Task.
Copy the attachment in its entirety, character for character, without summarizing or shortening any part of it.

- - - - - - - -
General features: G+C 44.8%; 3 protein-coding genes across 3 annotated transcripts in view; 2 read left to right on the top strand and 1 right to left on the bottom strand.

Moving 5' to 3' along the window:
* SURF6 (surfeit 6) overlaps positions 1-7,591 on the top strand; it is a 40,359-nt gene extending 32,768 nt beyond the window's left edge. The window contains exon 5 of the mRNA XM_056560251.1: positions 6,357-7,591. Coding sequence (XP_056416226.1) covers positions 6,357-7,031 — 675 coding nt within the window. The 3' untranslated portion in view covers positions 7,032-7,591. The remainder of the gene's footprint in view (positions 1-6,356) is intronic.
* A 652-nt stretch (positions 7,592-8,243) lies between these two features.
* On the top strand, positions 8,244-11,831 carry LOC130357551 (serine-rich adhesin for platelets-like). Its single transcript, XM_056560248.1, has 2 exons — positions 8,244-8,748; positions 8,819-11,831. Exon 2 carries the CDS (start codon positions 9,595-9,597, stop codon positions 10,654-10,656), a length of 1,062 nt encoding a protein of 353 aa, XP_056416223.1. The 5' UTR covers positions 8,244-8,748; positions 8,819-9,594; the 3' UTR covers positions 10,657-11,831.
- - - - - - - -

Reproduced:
General features: G+C 44.8%; 3 protein-coding genes across 3 annotated transcripts in view; 2 read left to right on the top strand and 1 right to left on the bottom strand.

Moving 5' to 3' along the window:
* SURF6 (surfeit 6) overlaps positions 1-7,591 on the top strand; it is a 40,359-nt gene extending 32,768 nt beyond the window's left edge. The window contains exon 5 of the mRNA XM_056560251.1: positions 6,357-7,591. Coding sequence (XP_056416226.1) covers positions 6,357-7,031 — 675 coding nt within the window. The 3' untranslated portion in view covers positions 7,032-7,591. The remainder of the gene's footprint in view (positions 1-6,356) is intronic.
* A 652-nt stretch (positions 7,592-8,243) lies between these two features.
* On the top strand, positions 8,244-11,831 carry LOC130357551 (serine-rich adhesin for platelets-like). Its single transcript, XM_056560248.1, has 2 exons — positions 8,244-8,748; positions 8,819-11,831. Exon 2 carries the CDS (start codon positions 9,595-9,597, stop codon positions 10,654-10,656), a length of 1,062 nt encoding a protein of 353 aa, XP_056416223.1. The 5' UTR covers positions 8,244-8,748; positions 8,819-9,594; the 3' UTR covers positions 10,657-11,831.